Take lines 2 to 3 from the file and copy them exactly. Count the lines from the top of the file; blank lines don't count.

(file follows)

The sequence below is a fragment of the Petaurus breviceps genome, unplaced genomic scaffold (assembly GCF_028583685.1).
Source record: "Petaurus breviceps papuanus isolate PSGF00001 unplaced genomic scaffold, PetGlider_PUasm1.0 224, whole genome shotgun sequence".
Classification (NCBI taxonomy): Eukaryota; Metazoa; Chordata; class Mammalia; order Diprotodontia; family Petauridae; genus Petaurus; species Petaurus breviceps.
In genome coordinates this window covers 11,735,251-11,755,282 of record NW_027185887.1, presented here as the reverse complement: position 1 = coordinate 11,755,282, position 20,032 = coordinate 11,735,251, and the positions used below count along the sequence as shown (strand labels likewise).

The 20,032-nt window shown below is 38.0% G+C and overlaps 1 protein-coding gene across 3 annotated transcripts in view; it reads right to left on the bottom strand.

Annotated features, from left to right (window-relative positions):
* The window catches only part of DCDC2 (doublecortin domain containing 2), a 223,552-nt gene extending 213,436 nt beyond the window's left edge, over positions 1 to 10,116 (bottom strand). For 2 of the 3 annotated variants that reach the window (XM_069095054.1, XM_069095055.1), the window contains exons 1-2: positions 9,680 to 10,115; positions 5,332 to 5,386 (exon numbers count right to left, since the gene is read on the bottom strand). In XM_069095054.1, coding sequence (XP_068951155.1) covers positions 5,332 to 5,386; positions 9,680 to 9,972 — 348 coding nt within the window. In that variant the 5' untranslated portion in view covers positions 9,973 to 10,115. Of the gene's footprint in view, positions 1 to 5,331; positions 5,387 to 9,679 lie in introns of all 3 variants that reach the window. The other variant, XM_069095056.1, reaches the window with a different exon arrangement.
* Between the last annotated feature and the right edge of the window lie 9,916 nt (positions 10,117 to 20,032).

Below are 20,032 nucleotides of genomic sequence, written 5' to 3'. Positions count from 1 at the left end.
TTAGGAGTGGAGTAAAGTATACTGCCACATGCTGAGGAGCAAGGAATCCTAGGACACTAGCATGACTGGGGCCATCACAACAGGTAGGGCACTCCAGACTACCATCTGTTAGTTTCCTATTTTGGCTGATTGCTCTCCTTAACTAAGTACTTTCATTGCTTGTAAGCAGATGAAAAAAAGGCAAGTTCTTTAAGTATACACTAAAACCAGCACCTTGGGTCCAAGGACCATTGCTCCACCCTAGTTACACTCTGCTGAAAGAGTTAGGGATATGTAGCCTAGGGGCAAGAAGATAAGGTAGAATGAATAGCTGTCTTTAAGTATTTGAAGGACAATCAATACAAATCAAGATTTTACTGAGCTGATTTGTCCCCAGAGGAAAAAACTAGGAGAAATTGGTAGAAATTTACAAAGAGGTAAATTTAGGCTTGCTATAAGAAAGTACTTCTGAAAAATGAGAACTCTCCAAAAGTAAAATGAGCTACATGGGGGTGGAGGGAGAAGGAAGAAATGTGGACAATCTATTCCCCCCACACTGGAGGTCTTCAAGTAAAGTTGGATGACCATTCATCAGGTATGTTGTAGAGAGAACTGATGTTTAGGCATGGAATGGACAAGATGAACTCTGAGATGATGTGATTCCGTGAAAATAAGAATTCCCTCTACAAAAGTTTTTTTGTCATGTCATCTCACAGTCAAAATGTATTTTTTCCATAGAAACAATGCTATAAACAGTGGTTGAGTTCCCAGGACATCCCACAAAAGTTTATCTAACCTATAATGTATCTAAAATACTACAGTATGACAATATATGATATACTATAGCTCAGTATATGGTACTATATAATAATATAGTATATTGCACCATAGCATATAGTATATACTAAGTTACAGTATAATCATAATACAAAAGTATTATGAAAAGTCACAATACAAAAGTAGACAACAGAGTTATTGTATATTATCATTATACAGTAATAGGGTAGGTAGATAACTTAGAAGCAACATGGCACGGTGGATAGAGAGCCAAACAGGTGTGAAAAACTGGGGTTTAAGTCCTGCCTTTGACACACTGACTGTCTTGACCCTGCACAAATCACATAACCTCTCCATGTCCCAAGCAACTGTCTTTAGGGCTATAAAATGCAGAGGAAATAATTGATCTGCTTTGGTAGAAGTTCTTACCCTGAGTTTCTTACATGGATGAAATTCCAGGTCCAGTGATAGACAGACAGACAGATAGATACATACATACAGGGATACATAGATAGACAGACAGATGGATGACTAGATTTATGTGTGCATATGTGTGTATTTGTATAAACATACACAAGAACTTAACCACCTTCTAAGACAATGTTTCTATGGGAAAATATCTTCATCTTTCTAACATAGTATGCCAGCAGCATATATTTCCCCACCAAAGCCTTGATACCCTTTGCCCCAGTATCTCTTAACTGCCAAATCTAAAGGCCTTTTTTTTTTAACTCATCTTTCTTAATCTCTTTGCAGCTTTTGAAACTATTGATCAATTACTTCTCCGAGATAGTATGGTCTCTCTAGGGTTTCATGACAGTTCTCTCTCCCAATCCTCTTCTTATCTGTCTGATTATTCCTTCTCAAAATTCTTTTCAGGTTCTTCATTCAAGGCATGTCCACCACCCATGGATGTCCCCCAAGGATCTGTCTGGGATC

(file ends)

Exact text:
Source record: "Petaurus breviceps papuanus isolate PSGF00001 unplaced genomic scaffold, PetGlider_PUasm1.0 224, whole genome shotgun sequence".
Classification (NCBI taxonomy): Eukaryota; Metazoa; Chordata; class Mammalia; order Diprotodontia; family Petauridae; genus Petaurus; species Petaurus breviceps.